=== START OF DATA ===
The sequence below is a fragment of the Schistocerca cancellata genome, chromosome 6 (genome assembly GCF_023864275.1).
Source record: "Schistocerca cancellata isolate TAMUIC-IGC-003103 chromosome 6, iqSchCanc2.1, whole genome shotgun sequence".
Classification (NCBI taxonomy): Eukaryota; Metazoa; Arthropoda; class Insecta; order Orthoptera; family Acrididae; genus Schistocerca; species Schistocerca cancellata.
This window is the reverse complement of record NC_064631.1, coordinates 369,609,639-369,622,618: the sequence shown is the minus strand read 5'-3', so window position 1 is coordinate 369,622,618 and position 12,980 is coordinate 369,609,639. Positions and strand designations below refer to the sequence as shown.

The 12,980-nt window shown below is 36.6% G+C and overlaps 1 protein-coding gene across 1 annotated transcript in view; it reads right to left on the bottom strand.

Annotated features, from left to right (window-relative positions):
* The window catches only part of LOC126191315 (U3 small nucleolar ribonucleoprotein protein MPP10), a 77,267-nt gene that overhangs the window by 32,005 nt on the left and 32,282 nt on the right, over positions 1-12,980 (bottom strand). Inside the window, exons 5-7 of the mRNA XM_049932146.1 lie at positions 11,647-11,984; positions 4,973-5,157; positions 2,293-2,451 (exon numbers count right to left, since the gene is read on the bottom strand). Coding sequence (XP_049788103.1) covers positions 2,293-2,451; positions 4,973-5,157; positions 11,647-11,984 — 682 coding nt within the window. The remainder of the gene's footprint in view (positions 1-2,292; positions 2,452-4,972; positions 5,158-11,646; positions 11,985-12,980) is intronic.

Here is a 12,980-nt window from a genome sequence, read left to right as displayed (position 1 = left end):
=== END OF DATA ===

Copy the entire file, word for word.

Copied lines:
The sequence below is a fragment of the Schistocerca cancellata genome, chromosome 6 (genome assembly GCF_023864275.1).
Source record: "Schistocerca cancellata isolate TAMUIC-IGC-003103 chromosome 6, iqSchCanc2.1, whole genome shotgun sequence".
Classification (NCBI taxonomy): Eukaryota; Metazoa; Arthropoda; class Insecta; order Orthoptera; family Acrididae; genus Schistocerca; species Schistocerca cancellata.
This window is the reverse complement of record NC_064631.1, coordinates 369,609,639-369,622,618: the sequence shown is the minus strand read 5'-3', so window position 1 is coordinate 369,622,618 and position 12,980 is coordinate 369,609,639. Positions and strand designations below refer to the sequence as shown.

The 12,980-nt window shown below is 36.6% G+C and overlaps 1 protein-coding gene across 1 annotated transcript in view; it reads right to left on the bottom strand.

Annotated features, from left to right (window-relative positions):
* The window catches only part of LOC126191315 (U3 small nucleolar ribonucleoprotein protein MPP10), a 77,267-nt gene that overhangs the window by 32,005 nt on the left and 32,282 nt on the right, over positions 1-12,980 (bottom strand). Inside the window, exons 5-7 of the mRNA XM_049932146.1 lie at positions 11,647-11,984; positions 4,973-5,157; positions 2,293-2,451 (exon numbers count right to left, since the gene is read on the bottom strand). Coding sequence (XP_049788103.1) covers positions 2,293-2,451; positions 4,973-5,157; positions 11,647-11,984 — 682 coding nt within the window. The remainder of the gene's footprint in view (positions 1-2,292; positions 2,452-4,972; positions 5,158-11,646; positions 11,985-12,980) is intronic.

Here is a 12,980-nt window from a genome sequence, read left to right as displayed (position 1 = left end):